Learn how Kloxxado® (naloxone HCl) 8 mg Nasal Spray can reverse an opioid overdose

An opioid overdose occurs when a person takes too much of an opioid, either a prescription or illicitly manufactured, and it overwhelms the brain, interrupting the body’s natural drive to breathe.1 Taking opioid medications for pain may be medically appropriate if taken as indicated, and as prescribed by your physician for the duration specified by your physician.But what if a medication error occurs and someone accidentally takes more of the medication than recommended, or takes medicine that is not theirs?3 This can lead to an accidental overdose, which is the leading cause of accidental death in the U.S.4

Recognizing an accidental overdose

During an opioid overdose, the person’s ability to breathe may decline drastically or suddenly stop. This will prevent oxygen from reaching the brain, which in turn may lead to brain damage and even death. Check for the following signs of an opioid overdose so you can act fast:5,6

  • Person will not wake up and does not respond to your voice or touch
  • Breathing is very slow, shallow, or has stopped
  • Center of the colored part of the eye is very small, also known as “pinpoint pupils”

Using Kloxxado,® an overdose reversal drug

Kloxxado® is an 8 mg naloxone nasal spray that can be used to temporarily reverse the effects of an opioid overdose.7 Once administered, it works in the brain, only at the opioid receptor, to reverse the effects of the opioid causing the overdose.5,7 When a life-threatening opioid overdose happens, or you suspect one has happened, administer Kloxxado® – it’s just four simple steps as outlined below. Don’t forget, call 911, Kloxxado® nasal spray is not a substitute for emergency medical care.7 Below are the four steps:7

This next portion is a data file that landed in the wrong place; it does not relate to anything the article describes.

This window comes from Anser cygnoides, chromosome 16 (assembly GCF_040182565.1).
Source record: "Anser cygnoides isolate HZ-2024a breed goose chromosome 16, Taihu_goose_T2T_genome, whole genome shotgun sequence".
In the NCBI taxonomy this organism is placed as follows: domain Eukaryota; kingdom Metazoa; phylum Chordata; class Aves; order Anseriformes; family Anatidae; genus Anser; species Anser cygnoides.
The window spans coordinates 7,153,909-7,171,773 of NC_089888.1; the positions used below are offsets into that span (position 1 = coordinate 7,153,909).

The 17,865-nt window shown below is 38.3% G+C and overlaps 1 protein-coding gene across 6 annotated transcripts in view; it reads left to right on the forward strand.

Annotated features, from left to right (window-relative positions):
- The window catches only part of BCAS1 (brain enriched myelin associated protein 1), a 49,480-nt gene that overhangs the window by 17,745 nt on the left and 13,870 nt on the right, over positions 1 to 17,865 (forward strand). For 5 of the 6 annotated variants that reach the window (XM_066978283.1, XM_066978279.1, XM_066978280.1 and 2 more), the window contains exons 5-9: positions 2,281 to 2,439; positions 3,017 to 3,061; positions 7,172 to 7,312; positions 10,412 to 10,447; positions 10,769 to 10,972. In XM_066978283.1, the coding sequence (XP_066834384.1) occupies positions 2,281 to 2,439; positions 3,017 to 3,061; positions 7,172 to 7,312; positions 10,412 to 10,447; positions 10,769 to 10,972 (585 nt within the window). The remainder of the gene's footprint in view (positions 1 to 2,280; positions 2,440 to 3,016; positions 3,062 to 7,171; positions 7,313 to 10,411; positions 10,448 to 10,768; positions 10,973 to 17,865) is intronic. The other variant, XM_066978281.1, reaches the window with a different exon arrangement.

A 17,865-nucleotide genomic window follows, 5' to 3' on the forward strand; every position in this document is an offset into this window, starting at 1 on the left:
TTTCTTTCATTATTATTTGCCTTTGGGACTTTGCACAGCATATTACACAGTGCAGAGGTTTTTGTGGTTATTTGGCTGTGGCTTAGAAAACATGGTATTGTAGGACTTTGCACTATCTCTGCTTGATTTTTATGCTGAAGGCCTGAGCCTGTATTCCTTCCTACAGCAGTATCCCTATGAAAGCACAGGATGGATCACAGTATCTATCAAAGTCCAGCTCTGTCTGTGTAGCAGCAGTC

How to administer an overdose reversal drug such as Kloxxado®

Here is how to avoid some potential mistakes when administering a unit-dose nasal spray such as Kloxxado®:7

  • Do not prime or test the device. Kloxxado® is ready to use7
  • Wait 2-3 minutes before giving a second dose, alternating nostrils. The patient may not respond instantly7
  • Use a new device if giving another dose. There is only one 8mg dose per device7
  • Once you administer Kloxxado® turn the person to the side (this is known as the recovery position)7

Read the Kloxxado® quick use instructions now for more details.

After using an overdose reversal drug

A patient who is revived by naloxone may experience unpleasant withdrawal symptoms.6 They may include (but are not limited to), body aches, diarrhea, increased heart rate, fever, runny nose, sneezing, goosebumps, sweating, yawning, nausea or vomiting, nervousness, restlessness, or irritability, shivering or trembling, stomach cramps, weakness, and increased blood pressure.7 Call 911 immediately after giving the first dose of Kloxxado® and make sure to watch the person closely until emergency help is received.7 For a full list of symptoms and precautions please read the Kloxxado® package insert.

Kloxxado® is a registered trademark of Hikma Pharmaceuticals USA Inc.

Please see the full Prescribing Information and Medication Guide for Kloxxado® for complete product details.

NOTE: This article was not written by a medical professional and is not intended to substitute for the guidance of a physician. These are not Hikma’s recommendations, but rather facts and data collected from various reliable medical sources. For a full list of resources and their attributing links, see below.



  1. CDC, “Preventing an Opioid Overdose,” https://www.cdc.gov/drugoverdose/pdf/patients/preventing-an-opioid-overdose-tip-card-a.pdf Accessed on July 18, 2022.
  2. DEA, “Drug Facts,” https://www.drugabuse.gov/publications/drugfacts/prescription-opioids Accessed on July 18, 2022.
  3. Mayo Clinic, “Consumer health,” https://www.mayoclinic.org/healthy-lifestyle/consumer-health/in-depth/medication-errors/art-20048035 Accessed on July 18, 2022.
  4. National Safety Council, “Addressing the Opioid Crisis.” https://www.nsc.org/home-safety/safety-topics/opioids Accessed on July 18, 2022.
  5. FDA, “Having naloxone can save a life during opioid overdose,” https://www.fda.gov/consumers/consumer-updates/having-naloxone-hand-can-save-life-during-opioid-overdose Accessed on July 18, 2022
  6. CDC, “Naloxone factsheet,” https://www.cdc.gov/opioids/naloxone/factsheets/pdf/Naloxone_FactSheet_Family_and_Caregivers_How_and_When_to_use_Naloxone.pdf Accessed on July 18, 2022.
  7. KLOXXADO® (naloxone HCl) Nasal Spray [prescribing information]. Columbus, OH: Hikma Specialty USA Inc.; 2022.